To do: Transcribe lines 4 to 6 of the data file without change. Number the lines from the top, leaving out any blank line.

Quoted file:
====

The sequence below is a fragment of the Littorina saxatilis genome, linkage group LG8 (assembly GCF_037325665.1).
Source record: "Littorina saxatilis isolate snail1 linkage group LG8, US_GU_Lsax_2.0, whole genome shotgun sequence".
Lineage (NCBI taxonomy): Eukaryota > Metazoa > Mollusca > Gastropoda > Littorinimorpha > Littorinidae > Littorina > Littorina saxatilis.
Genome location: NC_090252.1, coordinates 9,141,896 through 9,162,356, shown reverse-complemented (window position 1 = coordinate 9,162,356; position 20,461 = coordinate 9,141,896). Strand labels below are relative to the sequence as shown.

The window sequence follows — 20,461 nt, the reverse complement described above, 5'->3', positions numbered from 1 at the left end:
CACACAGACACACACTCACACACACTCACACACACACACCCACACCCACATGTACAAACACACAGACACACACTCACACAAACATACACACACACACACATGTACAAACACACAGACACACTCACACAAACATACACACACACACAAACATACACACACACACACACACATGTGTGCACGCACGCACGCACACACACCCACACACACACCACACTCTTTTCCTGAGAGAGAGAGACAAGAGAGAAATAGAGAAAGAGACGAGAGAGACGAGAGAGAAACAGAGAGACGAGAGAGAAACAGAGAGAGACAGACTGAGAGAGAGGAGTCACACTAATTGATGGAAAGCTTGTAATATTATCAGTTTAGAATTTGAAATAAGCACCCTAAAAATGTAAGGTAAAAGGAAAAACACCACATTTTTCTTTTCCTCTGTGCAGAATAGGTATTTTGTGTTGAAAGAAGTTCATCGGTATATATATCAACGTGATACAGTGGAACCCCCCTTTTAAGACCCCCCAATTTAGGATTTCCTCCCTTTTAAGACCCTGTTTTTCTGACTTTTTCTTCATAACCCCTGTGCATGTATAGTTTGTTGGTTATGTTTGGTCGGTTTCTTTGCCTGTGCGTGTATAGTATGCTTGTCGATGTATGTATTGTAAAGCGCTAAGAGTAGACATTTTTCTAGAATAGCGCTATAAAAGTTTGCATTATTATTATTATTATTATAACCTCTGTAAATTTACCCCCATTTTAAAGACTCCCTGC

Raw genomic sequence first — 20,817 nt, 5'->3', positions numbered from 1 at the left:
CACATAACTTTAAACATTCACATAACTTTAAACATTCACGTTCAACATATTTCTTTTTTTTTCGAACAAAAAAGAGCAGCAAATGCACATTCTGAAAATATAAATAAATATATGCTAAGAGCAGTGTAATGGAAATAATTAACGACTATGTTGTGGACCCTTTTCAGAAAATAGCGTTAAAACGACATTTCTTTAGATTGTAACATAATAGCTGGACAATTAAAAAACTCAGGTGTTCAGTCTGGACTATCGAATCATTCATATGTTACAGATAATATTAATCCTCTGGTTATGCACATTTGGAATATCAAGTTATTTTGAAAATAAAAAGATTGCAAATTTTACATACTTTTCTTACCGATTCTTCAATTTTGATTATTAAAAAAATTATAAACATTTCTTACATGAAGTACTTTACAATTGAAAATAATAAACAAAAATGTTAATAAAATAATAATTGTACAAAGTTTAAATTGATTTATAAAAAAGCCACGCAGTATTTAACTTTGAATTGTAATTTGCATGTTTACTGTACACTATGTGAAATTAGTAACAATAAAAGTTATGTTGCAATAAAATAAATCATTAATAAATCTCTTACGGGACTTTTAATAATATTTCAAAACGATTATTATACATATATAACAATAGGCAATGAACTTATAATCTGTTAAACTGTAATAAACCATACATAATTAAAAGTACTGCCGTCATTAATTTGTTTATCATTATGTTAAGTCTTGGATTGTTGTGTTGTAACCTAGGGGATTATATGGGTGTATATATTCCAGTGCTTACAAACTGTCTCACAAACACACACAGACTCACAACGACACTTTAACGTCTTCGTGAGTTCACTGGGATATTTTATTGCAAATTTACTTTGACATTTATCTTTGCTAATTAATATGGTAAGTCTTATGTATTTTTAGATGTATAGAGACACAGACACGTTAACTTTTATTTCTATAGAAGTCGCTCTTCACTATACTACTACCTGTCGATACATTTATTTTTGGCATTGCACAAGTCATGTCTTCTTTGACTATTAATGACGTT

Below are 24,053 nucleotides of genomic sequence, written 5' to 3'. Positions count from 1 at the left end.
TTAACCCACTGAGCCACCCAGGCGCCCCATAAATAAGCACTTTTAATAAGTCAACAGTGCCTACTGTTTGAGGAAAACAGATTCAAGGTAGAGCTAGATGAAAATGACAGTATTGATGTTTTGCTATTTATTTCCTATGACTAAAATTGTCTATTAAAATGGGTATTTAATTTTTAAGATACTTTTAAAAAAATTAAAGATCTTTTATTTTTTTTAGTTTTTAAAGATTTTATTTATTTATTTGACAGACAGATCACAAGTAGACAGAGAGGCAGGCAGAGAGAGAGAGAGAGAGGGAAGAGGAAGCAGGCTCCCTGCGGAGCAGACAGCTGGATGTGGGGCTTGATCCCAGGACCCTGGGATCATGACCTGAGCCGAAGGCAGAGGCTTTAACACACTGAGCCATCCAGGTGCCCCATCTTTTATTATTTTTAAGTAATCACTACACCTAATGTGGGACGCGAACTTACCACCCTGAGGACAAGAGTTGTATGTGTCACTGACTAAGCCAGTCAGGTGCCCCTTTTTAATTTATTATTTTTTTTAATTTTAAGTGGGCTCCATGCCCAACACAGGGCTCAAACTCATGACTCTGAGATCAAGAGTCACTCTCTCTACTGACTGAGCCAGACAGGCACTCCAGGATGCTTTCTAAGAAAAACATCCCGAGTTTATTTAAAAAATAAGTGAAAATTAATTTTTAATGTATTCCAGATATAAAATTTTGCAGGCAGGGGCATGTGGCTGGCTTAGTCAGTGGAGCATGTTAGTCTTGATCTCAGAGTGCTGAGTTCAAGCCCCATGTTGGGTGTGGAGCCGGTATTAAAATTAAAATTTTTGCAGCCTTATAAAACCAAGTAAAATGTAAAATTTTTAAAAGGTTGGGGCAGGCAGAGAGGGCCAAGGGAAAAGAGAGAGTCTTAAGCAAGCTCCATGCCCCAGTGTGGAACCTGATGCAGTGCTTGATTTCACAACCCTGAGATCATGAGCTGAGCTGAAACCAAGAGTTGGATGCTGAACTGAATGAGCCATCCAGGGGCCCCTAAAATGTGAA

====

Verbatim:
Genome location: NC_090252.1, coordinates 9,141,896 through 9,162,356, shown reverse-complemented (window position 1 = coordinate 9,162,356; position 20,461 = coordinate 9,141,896). Strand labels below are relative to the sequence as shown.

The window sequence follows — 20,461 nt, the reverse complement described above, 5'->3', positions numbered from 1 at the left end:
CACACAGACACACACTCACACACACTCACACACACACACCCACACCCACATGTACAAACACACAGACACACACTCACACAAACATACACACACACACACATGTACAAACACACAGACACACTCACACAAACATACACACACACACAAACATACACACACACACACACACATGTGTGCACGCACGCACGCACACACACCCACACACACACCACACTCTTTTCCTGAGAGAGAGAGACAAGAGAGAAATAGAGAAAGAGACGAGAGAGACGAGAGAGAAACAGAGAGACGAGAGAGAAACAGAGAGAGACAGACTGAGAGAGAGGAGTCACACTAATTGATGGAAAGCTTGTAATATTATCAGTTTAGAATTTGAAATAAGCACCCTAAAAATGTAAGGTAAAAGGAAAAACACCACATTTTTCTTTTCCTCTGTGCAGAATAGGTATTTTGTGTTGAAAGAAGTTCATCGGTATATATATCAACGTGATACAGTGGAACCCCCCTTTTAAGACCCCCCAATTTAGGATTTCCTCCCTTTTAAGACCCTGTTTTTCTGACTTTTTCTTCATAACCCCTGTGCATGTATAGTTTGTTGGTTATGTTTGGTCGGTTTCTTTGCCTGTGCGTGTATAGTATGCTTGTCGATGTATGTATTGTAAAGCGCTAAGAGTAGACATTTTTCTAGAATAGCGCTATAAAAGTTTGCATTATTATTATTATTATTATAACCTCTGTAAATTTACCCCCATTTTAAAGACTCCCTGC